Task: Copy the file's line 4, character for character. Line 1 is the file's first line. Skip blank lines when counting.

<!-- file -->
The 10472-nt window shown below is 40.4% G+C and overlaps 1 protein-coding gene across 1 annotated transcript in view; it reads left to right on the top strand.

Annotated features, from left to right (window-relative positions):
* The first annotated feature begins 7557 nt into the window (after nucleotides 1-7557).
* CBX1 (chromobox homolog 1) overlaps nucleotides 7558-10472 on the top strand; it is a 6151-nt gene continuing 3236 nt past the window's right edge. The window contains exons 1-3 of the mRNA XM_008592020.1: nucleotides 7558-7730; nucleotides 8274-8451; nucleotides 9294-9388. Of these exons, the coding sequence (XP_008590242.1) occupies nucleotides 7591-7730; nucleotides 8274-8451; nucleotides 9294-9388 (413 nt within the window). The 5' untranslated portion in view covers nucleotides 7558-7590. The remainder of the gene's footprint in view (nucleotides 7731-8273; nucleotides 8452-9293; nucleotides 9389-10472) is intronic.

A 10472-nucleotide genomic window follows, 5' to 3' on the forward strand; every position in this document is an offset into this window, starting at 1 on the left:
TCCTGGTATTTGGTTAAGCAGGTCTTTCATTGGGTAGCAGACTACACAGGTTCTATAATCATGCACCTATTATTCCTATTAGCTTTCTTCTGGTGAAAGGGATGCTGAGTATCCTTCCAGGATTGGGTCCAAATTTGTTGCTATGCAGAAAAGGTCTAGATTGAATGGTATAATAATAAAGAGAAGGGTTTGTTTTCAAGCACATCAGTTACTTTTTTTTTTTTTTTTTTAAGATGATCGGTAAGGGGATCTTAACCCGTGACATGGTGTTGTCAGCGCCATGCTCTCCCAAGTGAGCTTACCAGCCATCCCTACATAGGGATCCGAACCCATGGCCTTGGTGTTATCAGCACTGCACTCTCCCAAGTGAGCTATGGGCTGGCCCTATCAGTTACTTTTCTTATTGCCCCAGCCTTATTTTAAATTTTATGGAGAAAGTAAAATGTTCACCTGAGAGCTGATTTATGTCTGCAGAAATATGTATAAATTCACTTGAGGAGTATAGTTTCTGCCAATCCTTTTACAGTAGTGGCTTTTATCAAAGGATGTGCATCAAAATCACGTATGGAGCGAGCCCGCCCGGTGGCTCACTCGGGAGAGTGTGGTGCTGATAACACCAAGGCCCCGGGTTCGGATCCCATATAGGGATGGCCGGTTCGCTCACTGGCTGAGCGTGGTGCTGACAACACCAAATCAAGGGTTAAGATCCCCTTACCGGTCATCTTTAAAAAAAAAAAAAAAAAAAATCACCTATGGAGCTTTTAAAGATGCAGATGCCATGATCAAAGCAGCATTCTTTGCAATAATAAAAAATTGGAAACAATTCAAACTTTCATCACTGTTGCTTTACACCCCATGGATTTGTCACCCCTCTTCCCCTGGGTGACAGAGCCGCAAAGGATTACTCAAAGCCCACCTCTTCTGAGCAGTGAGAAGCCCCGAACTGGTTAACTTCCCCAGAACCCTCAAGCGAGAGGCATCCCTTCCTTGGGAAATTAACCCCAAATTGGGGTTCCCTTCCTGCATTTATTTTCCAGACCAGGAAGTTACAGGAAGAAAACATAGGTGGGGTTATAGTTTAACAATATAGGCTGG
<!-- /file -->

* CBX1 (chromobox homolog 1) overlaps nucleotides 7558-10472 on the top strand; it is a 6151-nt gene continuing 3236 nt past the window's right edge. The window contains exons 1-3 of the mRNA XM_008592020.1: nucleotides 7558-7730; nucleotides 8274-8451; nucleotides 9294-9388. Of these exons, the coding sequence (XP_008590242.1) occupies nucleotides 7591-7730; nucleotides 8274-8451; nucleotides 9294-9388 (413 nt within the window). The 5' untranslated portion in view covers nucleotides 7558-7590. The remainder of the gene's footprint in view (nucleotides 7731-8273; nucleotides 8452-9293; nucleotides 9389-10472) is intronic.